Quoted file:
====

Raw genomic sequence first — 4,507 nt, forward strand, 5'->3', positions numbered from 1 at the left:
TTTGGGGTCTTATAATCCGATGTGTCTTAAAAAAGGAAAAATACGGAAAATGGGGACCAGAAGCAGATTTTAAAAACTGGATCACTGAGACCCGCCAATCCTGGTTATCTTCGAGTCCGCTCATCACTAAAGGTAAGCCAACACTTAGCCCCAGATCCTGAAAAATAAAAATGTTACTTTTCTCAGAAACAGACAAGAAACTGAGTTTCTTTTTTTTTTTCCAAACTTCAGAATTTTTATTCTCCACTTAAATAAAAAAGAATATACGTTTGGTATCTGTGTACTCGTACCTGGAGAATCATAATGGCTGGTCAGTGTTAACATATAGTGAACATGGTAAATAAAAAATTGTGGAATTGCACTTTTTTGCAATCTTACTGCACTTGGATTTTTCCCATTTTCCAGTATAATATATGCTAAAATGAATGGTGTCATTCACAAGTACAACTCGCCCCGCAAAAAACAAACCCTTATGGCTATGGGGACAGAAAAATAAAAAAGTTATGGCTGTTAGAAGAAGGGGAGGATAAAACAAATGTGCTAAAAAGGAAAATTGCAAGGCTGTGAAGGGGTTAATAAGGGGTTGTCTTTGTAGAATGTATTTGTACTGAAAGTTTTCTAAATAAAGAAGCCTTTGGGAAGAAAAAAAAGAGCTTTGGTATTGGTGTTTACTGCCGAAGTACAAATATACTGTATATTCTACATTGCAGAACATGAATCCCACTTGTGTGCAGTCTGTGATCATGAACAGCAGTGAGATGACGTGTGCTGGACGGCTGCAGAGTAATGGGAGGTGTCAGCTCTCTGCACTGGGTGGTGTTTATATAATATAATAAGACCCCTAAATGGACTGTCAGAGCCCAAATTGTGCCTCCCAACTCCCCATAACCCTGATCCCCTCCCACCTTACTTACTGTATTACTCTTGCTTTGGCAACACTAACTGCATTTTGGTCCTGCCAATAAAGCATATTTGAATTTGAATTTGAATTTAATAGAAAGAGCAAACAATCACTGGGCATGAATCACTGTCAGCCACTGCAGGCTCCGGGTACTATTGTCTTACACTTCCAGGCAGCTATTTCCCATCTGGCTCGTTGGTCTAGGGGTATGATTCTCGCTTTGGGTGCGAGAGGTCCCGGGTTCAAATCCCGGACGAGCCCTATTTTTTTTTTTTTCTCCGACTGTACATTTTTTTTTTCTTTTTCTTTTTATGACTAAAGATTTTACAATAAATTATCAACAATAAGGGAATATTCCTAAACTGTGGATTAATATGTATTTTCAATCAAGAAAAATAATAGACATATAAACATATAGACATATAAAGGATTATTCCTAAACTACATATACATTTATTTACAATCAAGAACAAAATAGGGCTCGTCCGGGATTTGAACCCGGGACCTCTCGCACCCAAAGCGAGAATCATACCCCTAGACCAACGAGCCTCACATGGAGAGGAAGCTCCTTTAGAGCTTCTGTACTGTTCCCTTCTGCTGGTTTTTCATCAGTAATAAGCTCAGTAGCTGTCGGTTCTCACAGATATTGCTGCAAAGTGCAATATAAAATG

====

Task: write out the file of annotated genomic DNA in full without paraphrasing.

Raw genomic sequence first — 4,507 nt, forward strand, 5'->3', positions numbered from 1 at the left:
TTTGGGGTCTTATAATCCGATGTGTCTTAAAAAAGGAAAAATACGGAAAATGGGGACCAGAAGCAGATTTTAAAAACTGGATCACTGAGACCCGCCAATCCTGGTTATCTTCGAGTCCGCTCATCACTAAAGGTAAGCCAACACTTAGCCCCAGATCCTGAAAAATAAAAATGTTACTTTTCTCAGAAACAGACAAGAAACTGAGTTTCTTTTTTTTTTTCCAAACTTCAGAATTTTTATTCTCCACTTAAATAAAAAAGAATATACGTTTGGTATCTGTGTACTCGTACCTGGAGAATCATAATGGCTGGTCAGTGTTAACATATAGTGAACATGGTAAATAAAAAATTGTGGAATTGCACTTTTTTGCAATCTTACTGCACTTGGATTTTTCCCATTTTCCAGTATAATATATGCTAAAATGAATGGTGTCATTCACAAGTACAACTCGCCCCGCAAAAAACAAACCCTTATGGCTATGGGGACAGAAAAATAAAAAAGTTATGGCTGTTAGAAGAAGGGGAGGATAAAACAAATGTGCTAAAAAGGAAAATTGCAAGGCTGTGAAGGGGTTAATAAGGGGTTGTCTTTGTAGAATGTATTTGTACTGAAAGTTTTCTAAATAAAGAAGCCTTTGGGAAGAAAAAAAAGAGCTTTGGTATTGGTGTTTACTGCCGAAGTACAAATATACTGTATATTCTACATTGCAGAACATGAATCCCACTTGTGTGCAGTCTGTGATCATGAACAGCAGTGAGATGACGTGTGCTGGACGGCTGCAGAGTAATGGGAGGTGTCAGCTCTCTGCACTGGGTGGTGTTTATATAATATAATAAGACCCCTAAATGGACTGTCAGAGCCCAAATTGTGCCTCCCAACTCCCCATAACCCTGATCCCCTCCCACCTTACTTACTGTATTACTCTTGCTTTGGCAACACTAACTGCATTTTGGTCCTGCCAATAAAGCATATTTGAATTTGAATTTGAATTTAATAGAAAGAGCAAACAATCACTGGGCATGAATCACTGTCAGCCACTGCAGGCTCCGGGTACTATTGTCTTACACTTCCAGGCAGCTATTTCCCATCTGGCTCGTTGGTCTAGGGGTATGATTCTCGCTTTGGGTGCGAGAGGTCCCGGGTTCAAATCCCGGACGAGCCCTATTTTTTTTTTTTTCTCCGACTGTACATTTTTTTTTTCTTTTTCTTTTTATGACTAAAGATTTTACAATAAATTATCAACAATAAGGGAATATTCCTAAACTGTGGATTAATATGTATTTTCAATCAAGAAAAATAATAGACATATAAACATATAGACATATAAAGGATTATTCCTAAACTACATATACATTTATTTACAATCAAGAACAAAATAGGGCTCGTCCGGGATTTGAACCCGGGACCTCTCGCACCCAAAGCGAGAATCATACCCCTAGACCAACGAGCCTCACATGGAGAGGAAGCTCCTTTAGAGCTTCTGTACTGTTCCCTTCTGCTGGTTTTTCATCAGTAATAAGCTCAGTAGCTGTCGGTTCTCACAGATATTGCTGCAAAGTGCAATATAAAATG